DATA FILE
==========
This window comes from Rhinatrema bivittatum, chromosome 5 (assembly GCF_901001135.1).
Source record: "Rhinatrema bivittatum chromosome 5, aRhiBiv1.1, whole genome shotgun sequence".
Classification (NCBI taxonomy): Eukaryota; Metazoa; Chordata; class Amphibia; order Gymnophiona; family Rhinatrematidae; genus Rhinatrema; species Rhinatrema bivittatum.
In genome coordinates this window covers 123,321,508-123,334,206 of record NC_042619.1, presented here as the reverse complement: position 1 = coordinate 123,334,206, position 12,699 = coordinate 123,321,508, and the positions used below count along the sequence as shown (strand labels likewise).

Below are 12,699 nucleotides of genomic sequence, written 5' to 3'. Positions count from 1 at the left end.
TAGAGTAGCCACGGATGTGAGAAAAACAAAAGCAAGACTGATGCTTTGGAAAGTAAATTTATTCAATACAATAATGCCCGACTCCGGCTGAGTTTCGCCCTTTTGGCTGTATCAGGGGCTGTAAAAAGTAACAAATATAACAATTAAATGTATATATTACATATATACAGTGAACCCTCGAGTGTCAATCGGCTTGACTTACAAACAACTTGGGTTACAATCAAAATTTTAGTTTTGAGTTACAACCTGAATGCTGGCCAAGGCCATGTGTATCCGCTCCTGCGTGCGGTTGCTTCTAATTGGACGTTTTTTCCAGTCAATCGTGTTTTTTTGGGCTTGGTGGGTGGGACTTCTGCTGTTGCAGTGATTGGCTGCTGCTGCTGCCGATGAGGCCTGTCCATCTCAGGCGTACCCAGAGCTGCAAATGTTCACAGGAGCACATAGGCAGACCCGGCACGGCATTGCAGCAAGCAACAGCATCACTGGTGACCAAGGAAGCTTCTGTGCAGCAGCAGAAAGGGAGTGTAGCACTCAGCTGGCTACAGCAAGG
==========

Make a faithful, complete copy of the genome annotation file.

This window comes from Rhinatrema bivittatum, chromosome 5 (assembly GCF_901001135.1).
Source record: "Rhinatrema bivittatum chromosome 5, aRhiBiv1.1, whole genome shotgun sequence".
Classification (NCBI taxonomy): Eukaryota; Metazoa; Chordata; class Amphibia; order Gymnophiona; family Rhinatrematidae; genus Rhinatrema; species Rhinatrema bivittatum.
In genome coordinates this window covers 123,321,508-123,334,206 of record NC_042619.1, presented here as the reverse complement: position 1 = coordinate 123,334,206, position 12,699 = coordinate 123,321,508, and the positions used below count along the sequence as shown (strand labels likewise).

Below are 12,699 nucleotides of genomic sequence, written 5' to 3'. Positions count from 1 at the left end.
TAGAGTAGCCACGGATGTGAGAAAAACAAAAGCAAGACTGATGCTTTGGAAAGTAAATTTATTCAATACAATAATGCCCGACTCCGGCTGAGTTTCGCCCTTTTGGCTGTATCAGGGGCTGTAAAAAGTAACAAATATAACAATTAAATGTATATATTACATATATACAGTGAACCCTCGAGTGTCAATCGGCTTGACTTACAAACAACTTGGGTTACAATCAAAATTTTAGTTTTGAGTTACAACCTGAATGCTGGCCAAGGCCATGTGTATCCGCTCCTGCGTGCGGTTGCTTCTAATTGGACGTTTTTTCCAGTCAATCGTGTTTTTTTGGGCTTGGTGGGTGGGACTTCTGCTGTTGCAGTGATTGGCTGCTGCTGCTGCCGATGAGGCCTGTCCATCTCAGGCGTACCCAGAGCTGCAAATGTTCACAGGAGCACATAGGCAGACCCGGCACGGCATTGCAGCAAGCAACAGCATCACTGGTGACCAAGGAAGCTTCTGTGCAGCAGCAGAAAGGGAGTGTAGCACTCAGCTGGCTACAGCAAGG